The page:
Lakareber lost the 17th hole when her approach shot sailed well short and right of the green in thick, gnarly rough. She attempted to advance the ball but could not and headed to the final hole 1 down.

With seemingly every golf fan in Stillwater on site, including several men’s teams here to participate in next week’s championship, Abe hit a laser second shot into the par-5 18th hole setting up a 12-foot look for eagle. Moore missed her birdie putt and Abe won the hole to set up extra holes to decide the championship.

In the extra frame, Moore was left of the green in two shots and Abe was short in the greenside bunker. Moore chipped to 4 feet and Abe’s bunker shot was 6 feet away. Abe missed, Moore made and Arizona walked away with the hardware.

“It means so much, it’s actually like a dream,” Moore said. “I’m just so happy for my team right now.”

Potter has been a head coach for 35 years – at both Furman and Alabama – and finally was able to collect his first NCAA Championship in 2012. Being so close to a second one will sting for quite a while but he will be able to live with the outcome for one simple reason.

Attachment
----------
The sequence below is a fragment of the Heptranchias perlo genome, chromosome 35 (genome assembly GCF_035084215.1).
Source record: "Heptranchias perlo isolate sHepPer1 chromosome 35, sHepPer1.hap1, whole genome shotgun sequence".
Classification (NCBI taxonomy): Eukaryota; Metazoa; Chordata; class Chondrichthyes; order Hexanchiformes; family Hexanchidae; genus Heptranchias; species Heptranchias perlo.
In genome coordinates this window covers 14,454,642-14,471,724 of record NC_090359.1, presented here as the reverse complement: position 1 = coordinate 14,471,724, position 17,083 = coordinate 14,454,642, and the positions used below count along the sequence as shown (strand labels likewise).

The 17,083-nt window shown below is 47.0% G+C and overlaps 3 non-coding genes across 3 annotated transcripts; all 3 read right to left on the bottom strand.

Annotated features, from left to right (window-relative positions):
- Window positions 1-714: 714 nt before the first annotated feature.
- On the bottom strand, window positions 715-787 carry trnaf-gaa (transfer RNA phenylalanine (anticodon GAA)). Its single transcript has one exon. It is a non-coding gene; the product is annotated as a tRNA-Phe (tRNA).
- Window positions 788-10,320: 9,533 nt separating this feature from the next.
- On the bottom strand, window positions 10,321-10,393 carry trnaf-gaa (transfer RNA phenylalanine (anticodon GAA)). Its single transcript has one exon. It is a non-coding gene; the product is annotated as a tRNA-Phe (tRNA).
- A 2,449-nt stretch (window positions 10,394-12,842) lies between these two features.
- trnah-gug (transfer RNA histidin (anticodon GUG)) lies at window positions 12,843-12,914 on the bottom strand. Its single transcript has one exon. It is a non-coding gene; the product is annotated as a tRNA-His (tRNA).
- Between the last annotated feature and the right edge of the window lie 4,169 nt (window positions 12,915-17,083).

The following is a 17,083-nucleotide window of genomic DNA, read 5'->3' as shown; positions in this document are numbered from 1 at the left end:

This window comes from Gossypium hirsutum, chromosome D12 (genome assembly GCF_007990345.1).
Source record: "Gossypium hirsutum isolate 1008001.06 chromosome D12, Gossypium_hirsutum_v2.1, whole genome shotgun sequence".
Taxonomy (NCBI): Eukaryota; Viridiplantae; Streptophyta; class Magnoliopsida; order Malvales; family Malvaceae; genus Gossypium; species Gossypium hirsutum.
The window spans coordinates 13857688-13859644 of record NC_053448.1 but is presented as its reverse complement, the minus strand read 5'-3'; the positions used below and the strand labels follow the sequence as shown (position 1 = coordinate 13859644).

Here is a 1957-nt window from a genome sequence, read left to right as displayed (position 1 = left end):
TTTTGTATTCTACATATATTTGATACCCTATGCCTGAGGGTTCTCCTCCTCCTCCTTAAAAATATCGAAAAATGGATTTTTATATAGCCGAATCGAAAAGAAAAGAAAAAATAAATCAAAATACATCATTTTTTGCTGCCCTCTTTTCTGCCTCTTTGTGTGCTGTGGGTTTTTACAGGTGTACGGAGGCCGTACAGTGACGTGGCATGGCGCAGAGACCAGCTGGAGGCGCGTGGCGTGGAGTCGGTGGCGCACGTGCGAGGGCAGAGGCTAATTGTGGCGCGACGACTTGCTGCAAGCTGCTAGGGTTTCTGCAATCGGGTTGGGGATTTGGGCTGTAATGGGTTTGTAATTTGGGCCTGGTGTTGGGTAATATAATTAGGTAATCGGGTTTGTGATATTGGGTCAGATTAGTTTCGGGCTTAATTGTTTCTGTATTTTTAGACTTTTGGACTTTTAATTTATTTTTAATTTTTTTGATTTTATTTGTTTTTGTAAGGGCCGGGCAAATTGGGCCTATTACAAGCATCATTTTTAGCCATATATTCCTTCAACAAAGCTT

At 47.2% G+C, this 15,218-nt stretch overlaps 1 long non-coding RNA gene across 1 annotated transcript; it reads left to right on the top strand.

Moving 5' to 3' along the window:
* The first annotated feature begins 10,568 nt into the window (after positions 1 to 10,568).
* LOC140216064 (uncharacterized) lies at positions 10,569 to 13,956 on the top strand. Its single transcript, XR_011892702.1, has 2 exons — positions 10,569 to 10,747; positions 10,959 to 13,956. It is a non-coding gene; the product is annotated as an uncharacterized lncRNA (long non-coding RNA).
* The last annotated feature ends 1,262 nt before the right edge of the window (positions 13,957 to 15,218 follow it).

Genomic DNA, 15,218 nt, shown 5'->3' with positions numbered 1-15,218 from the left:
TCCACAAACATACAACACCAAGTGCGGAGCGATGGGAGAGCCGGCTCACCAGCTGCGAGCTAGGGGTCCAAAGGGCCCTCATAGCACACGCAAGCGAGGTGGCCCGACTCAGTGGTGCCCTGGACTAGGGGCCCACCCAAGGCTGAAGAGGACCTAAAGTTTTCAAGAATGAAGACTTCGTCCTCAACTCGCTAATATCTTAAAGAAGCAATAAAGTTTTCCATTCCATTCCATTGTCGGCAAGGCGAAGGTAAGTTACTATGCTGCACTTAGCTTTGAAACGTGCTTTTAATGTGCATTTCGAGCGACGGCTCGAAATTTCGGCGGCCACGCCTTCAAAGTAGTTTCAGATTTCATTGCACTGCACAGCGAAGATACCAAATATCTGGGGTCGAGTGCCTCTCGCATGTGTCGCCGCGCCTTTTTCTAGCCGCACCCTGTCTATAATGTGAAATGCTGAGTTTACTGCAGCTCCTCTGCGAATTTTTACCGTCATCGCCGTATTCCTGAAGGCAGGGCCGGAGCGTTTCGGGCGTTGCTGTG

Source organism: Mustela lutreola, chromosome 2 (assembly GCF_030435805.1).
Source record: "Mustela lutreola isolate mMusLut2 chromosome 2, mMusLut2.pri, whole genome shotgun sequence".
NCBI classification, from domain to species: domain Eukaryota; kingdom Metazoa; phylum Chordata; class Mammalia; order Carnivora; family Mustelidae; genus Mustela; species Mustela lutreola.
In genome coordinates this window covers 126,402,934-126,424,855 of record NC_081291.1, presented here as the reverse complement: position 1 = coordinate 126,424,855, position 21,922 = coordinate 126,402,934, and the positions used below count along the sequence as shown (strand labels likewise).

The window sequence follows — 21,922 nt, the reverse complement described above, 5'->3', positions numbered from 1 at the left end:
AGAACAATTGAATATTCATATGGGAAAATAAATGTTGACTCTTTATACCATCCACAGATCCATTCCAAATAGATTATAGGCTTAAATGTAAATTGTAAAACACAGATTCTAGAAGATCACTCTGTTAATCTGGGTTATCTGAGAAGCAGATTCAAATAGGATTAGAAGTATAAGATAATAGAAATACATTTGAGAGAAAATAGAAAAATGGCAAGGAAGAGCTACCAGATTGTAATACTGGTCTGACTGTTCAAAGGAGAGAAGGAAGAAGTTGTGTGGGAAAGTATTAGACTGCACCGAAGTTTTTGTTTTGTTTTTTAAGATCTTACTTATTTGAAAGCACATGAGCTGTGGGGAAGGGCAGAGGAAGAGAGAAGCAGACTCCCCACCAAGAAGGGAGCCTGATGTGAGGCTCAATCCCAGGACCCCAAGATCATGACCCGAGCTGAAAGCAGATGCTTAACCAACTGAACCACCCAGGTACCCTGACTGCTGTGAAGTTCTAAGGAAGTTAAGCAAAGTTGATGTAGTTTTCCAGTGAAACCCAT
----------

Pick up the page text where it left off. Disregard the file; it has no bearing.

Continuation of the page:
“They fought their hearts out all year,” Potter said. “I just want to congratulate them for the way they battled, not only today, but in match play. Everyone gave their best on every shot - that’s all we can ask.”

Arizona def. Alabama, 3-2

Yu-Sang Hou (AZ) def. Lauren Stephenson (AL), 4 and 3

Kristen Gillman (AL) def. Gigi Stoll (AZ), 4 and 3

Cheyenne Knight (AL) def. Bianca Pagdanganan, 4 and 2

Sandra Nordaas (AZ) def. Angelica Moresco (AL), 1 up

Haley Moore (AZ) def. Lakareber Abe (AL), 19th hole

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Elway to play in U.S. Senior Open qualifier

By Golf Channel DigitalMay 23, 2018, 10:25 pm

Tony Romo is not the only ex-QB teeing it up against the pros.

Denver Broncos general manager and Hall of Fame quarterback John Elway will try to qualify for the U.S. Senior Open next week, according to the Denver Post.

And why not? The qualifier and the senior major will be held in Colorado Springs at the Broadmoor. Elway is scheduled to tee off May 28 at 12:10 p.m. ET. The top two finishers will earn a spot in the U.S. Senior Open, June 27 to July 1.